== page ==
Fortunately, enterprises are making strides in countering those kinds of threats. Organizations are committing more resources to training and giving employees a better working knowledge of detecting insider threats. Additionally, IT teams are moving away from relying strictly on Data Loss Prevention solutions based on known attack signatures and adopting more advanced solutions, including those focusing on behavioral analytics. For example, newer solutions are making use of artificial intelligence (AI) techniques to analyze real-time and historical activity and identify behaviors that can be precursors of insider threat attacks.

Whether the threats originate from compromised accounts, the inactive accounts of departed employees, or the malicious actions of a disgruntled insider, the renewed focus on insider threats can help stem the rising tide in recent years.

3. The Maturation of Artificial Intelligence

Speaking of artificial intelligence, recent advancements in AI, especially machine learning (ML), promise to bring substantial innovations to cybersecurity.

ML has been used for some time to detect certain threats, such as phishing campaigns and malware, and it also helps security teams recognize suspicious behavioral patterns and anomalies in real time. However, the downside of those enhanced detection capabilities includes generating a significant number of false positives, which take up security analysts’ time and create alert fatigue. The industry can now build on the foundation of those early-generation tools to reduce the number of false alerts and help identify more sophisticated, subtle attacks.

The growth of distributed cloud infrastructures and the Internet of Things (IoT) have created more data and more network identities – human and non-human – than IT teams can hope to manage. On top of that is the reality that threat actors themselves are avidly incorporating AI into their arsenal and to conduct attacks.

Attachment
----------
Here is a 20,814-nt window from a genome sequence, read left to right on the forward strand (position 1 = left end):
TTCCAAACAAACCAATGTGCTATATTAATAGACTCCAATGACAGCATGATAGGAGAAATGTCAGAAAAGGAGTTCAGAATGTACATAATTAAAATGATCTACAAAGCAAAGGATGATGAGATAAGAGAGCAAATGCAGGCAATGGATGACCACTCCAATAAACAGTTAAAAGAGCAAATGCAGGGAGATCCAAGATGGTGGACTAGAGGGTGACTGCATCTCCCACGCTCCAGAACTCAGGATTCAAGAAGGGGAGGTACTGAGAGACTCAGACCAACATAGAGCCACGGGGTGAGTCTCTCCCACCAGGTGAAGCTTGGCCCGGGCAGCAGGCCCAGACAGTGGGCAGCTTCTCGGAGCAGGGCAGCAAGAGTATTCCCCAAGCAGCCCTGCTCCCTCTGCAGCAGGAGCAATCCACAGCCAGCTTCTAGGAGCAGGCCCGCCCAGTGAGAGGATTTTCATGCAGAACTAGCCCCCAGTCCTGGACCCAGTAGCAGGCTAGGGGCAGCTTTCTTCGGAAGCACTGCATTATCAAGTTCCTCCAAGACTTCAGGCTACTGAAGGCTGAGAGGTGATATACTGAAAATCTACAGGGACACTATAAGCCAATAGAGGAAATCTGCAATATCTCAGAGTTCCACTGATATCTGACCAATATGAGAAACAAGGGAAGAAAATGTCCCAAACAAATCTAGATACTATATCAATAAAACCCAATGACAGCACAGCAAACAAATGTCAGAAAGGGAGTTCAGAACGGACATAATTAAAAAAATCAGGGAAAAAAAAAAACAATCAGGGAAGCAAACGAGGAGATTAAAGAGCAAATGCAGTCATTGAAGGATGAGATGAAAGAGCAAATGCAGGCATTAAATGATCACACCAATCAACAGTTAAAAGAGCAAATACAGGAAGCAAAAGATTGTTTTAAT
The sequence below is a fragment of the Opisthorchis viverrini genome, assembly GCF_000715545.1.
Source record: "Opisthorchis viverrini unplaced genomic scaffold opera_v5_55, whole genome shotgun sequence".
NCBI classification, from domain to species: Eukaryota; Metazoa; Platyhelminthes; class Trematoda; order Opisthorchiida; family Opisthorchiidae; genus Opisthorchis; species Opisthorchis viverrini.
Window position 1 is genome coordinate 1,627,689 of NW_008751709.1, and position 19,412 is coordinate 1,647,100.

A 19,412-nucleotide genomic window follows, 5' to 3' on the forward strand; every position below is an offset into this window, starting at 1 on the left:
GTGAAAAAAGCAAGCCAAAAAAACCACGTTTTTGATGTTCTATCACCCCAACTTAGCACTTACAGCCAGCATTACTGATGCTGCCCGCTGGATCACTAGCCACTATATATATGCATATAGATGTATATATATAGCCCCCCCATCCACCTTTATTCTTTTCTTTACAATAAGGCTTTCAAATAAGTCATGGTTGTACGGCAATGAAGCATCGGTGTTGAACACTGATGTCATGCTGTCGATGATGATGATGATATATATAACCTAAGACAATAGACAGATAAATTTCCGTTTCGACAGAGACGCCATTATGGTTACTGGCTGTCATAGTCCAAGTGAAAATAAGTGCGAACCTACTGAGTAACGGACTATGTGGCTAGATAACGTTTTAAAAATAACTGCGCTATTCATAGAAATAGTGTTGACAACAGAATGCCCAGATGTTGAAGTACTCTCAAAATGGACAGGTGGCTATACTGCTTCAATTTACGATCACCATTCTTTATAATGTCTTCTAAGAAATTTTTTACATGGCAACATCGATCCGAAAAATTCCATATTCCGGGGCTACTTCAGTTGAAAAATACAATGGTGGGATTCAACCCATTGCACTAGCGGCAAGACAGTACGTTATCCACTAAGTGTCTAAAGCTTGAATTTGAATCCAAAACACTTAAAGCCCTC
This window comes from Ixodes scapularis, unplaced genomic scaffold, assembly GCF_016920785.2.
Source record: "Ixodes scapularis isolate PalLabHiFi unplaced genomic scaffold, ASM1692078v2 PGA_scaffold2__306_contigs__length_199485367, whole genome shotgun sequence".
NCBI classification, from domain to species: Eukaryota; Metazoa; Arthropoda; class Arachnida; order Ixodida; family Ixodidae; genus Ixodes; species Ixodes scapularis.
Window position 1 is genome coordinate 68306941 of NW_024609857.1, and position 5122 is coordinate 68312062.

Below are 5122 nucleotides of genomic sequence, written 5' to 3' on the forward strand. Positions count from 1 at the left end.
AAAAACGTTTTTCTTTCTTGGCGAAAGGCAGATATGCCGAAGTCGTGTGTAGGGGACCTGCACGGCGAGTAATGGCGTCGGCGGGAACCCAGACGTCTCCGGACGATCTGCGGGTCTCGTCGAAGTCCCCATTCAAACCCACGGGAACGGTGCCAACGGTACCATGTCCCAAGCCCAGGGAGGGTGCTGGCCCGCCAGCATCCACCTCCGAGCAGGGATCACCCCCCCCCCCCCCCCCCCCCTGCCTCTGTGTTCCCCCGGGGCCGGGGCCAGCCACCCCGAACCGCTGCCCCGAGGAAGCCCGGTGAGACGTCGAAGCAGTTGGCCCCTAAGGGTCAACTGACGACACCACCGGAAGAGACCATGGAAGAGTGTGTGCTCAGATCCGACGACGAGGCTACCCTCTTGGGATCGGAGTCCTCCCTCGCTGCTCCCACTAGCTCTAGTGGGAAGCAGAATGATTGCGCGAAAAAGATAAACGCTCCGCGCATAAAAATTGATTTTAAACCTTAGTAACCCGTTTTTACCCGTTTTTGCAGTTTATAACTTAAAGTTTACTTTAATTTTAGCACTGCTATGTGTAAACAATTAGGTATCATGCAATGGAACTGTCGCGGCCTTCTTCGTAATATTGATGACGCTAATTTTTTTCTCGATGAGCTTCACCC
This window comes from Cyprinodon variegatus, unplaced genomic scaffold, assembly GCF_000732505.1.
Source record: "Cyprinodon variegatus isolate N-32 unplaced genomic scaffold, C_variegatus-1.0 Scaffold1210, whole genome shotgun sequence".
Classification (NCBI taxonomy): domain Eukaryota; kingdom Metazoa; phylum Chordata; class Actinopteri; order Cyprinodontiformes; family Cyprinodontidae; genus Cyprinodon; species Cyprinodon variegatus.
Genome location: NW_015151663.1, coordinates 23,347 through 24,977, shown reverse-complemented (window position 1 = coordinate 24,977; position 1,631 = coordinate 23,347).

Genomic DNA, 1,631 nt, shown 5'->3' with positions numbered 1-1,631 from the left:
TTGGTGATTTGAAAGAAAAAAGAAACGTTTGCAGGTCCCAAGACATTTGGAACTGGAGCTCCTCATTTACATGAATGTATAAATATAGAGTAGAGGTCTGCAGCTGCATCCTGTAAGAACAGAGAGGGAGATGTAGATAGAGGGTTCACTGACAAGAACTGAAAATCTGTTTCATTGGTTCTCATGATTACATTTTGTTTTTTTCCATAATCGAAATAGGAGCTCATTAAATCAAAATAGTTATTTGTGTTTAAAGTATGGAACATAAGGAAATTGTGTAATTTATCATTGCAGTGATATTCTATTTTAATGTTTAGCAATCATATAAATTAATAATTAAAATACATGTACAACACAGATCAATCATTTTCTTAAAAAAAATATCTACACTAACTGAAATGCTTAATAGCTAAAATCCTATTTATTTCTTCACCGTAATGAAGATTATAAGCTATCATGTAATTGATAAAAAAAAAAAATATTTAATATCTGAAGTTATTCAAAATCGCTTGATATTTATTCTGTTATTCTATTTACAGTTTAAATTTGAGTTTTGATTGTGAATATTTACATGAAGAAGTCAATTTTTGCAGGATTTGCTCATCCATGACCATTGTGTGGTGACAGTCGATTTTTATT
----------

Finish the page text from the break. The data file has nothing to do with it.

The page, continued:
Nevertheless, AI’s coming of age can give organizations the necessary visibility, speed and accuracy to defend against the onslaught of cyber threats effectively. The next generation of advanced analytics will help support continuous monitoring across the entire enterprise, enable security teams to identify attacks in real time, initiate responses, and reduce false positives to deliver material alerts. Expanding the use of tools like AI can speed investigations and remediation efforts by empowering analysts and engineers to take more meaningful action.

Renewed Hope

Cybersecurity is often rife with bad news, and with good reason. The threats are real, and they are becoming increasingly destructive. But the cybersecurity industry isn’t sitting on its hands, either. Business and government leaders recognize the importance of an effective, unified defense. Initiatives such as greater public-private information sharing and collaboration, a reinvigorated focus on insider threats and continuing improvements in AI provide reasons for optimism.

These recent and ongoing developments can put organizations on equal footing with threat actors and, in some cases, even give them the upper hand.

About the Author

Augusto Barros

Augusto Barros is an established security professional serving as Vice President of Cyber Security Evangelist at Securonix, where he works to strategically deliver the best threat cloud native detection and response solutions. Before coming to Securonix, he spent five years as a research analyst at Gartner, talking to thousands of clients and vendors about their challenges and solutions for security operations. Previous positions held include security roles at CIBC and Davis and Henderson, Credit Solutions Group.